Interview Campaign with Translators: Alexandre Huillet from France

Alexandre Huillet

by Milena Rampoldi, ProMosaik e.V. – The next interview for the campaign “Interviews with Translators” is dedicated to Alexandre
Huillet who has been a freelance translator since 1995 and journalist since
2000. He passed a Ph.D. in English Literature and a Degree in Journalism.
Also, he is a sworn and certified translator in Belgium and Luxembourg (and
soon in his home country, France).

spent one fourth of his life abroad and having foreigners in his own family, he
has an objective glance on things.

Milena Rampoldi: What are the principal linguistic and
intercultural problems for translators into and from the languages you handle?
Alexandre Huillet: Adapting your translation, e.g.
if I have an American source document, I must convert all miles into kilometres
or Farenheit temperatures into Celsius. Also, the best example of the
difficulty to reaching out another culture is knowing its codes. For instance,
I sometimes work with a Flemish translator: even though every time I have
worked for her, it all went well and we have good working relationships, I
always wince when she contacts me because she never starts her e-mails with
“hello”, which is considered extremely rude in France but is
apparently standard in Dutch/Flemish culture. And a more specifically
intercultural problem is best illustrated by humour: a same joke may make one
nation cry with laughter and leave another perplex.

MR: What do you think is important to
promote intercultural dialogue?
AH: Multiply cultural references understandable by both sides. 
For instance,
religious references in language might not be understood by a reader/listener
of another religion.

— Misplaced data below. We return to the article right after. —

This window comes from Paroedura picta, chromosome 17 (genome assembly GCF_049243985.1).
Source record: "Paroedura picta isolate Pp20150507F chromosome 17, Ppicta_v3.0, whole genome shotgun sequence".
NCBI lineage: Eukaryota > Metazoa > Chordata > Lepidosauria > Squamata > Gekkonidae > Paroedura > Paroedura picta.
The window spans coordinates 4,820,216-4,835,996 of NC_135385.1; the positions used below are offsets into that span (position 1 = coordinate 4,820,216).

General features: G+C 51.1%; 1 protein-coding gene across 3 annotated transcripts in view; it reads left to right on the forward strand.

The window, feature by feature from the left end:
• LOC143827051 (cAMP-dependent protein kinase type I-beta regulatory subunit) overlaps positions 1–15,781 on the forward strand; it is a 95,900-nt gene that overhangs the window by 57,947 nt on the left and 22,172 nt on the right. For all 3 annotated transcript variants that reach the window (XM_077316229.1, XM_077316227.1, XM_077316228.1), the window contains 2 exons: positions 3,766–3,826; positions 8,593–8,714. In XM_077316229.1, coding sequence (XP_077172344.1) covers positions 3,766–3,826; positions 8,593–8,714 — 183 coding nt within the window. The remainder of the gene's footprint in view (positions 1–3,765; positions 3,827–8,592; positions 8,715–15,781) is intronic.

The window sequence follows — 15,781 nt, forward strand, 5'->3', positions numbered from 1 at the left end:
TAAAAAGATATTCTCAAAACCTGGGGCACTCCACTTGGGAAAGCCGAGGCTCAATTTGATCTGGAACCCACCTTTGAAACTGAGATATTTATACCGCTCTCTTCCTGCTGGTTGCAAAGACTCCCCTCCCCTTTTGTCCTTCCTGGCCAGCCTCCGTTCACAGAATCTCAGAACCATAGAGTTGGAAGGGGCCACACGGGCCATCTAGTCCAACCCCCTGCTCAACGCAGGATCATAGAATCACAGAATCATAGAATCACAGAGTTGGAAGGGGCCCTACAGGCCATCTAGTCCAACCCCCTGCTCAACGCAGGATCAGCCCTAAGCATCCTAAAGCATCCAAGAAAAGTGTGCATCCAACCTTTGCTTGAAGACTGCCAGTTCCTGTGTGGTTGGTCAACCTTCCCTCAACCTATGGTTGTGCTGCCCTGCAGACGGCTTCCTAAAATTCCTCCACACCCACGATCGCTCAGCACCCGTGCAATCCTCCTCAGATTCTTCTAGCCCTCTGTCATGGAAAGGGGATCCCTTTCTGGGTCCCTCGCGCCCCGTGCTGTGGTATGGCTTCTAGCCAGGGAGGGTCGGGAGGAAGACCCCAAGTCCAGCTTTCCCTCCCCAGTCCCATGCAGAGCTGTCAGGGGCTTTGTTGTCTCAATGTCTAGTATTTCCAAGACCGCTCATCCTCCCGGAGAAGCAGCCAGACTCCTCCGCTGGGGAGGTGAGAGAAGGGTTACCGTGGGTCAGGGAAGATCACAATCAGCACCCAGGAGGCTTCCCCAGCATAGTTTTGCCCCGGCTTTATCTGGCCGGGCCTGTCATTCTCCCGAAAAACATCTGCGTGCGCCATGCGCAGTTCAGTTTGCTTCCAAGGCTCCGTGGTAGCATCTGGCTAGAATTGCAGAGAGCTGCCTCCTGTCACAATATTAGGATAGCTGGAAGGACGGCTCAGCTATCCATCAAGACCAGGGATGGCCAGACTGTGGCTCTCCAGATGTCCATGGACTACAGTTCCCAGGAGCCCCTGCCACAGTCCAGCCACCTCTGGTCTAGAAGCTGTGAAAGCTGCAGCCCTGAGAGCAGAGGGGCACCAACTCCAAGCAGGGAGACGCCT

MR: How can translations improve
communication between peoples and promote a culture of inclusion and peace?
AH: By adapting a text to provide equivalent cultural references. This
apparently is what the newly created concept of “localisation” is all
about. When translating, the translator has to adapt the source text to the
language of the target reader/listener (so the latter understands it) and keep
as much as possible all the nuances contained in the source document.
MR: How can you explain to foreigners
how different your native language is?
AH: Every language has its own specificities. In French, conjugation and
grammar often are seen as difficult by foreigners who are brave enough to
embark on learning it. Not to mention all the exceptions which are a nightmare
to them and even to children when they learn it. As for English (I’m only
talking about British English), it is often seen as simple but it is a very
complex and infinitely rich and subtle language, even though a learner can get
by with a very small number of words – unlike French.
MR: How can your language to
foreigners in the best way?
AH: My language being French, probably by making it a bit simpler than it
actually is? French is famous for being complicated because it is not flexible.
To make it official correct standard French, everything has to go through the
Académie Française (the official institution of the French language, founded by
Cardinal de Richelieu in 1635) and accepted by it.
MR: What are the principal problems
you have when they have to translate into a European language?
AH: I suppose accuracy: French is very specific (with word order in
particular). It also hates repetitions. Translating in the vast majority from
English, it sometimes is a problem because English admits repetitions, as an
example, which French seeks to avoid at all costs.
MR: What does intercultural awareness
and intercultural empathy mean to you?
AH: It’s the basis of quality translation. It has to take into account
both accuracy and faithfulness but also cultural references. A good translator
must always think of seeing through the target reader/listener’s eyes and try
to anticipate whether the latter will understand each word, as some nuance are
sometimes quite tricky to render from one language to another.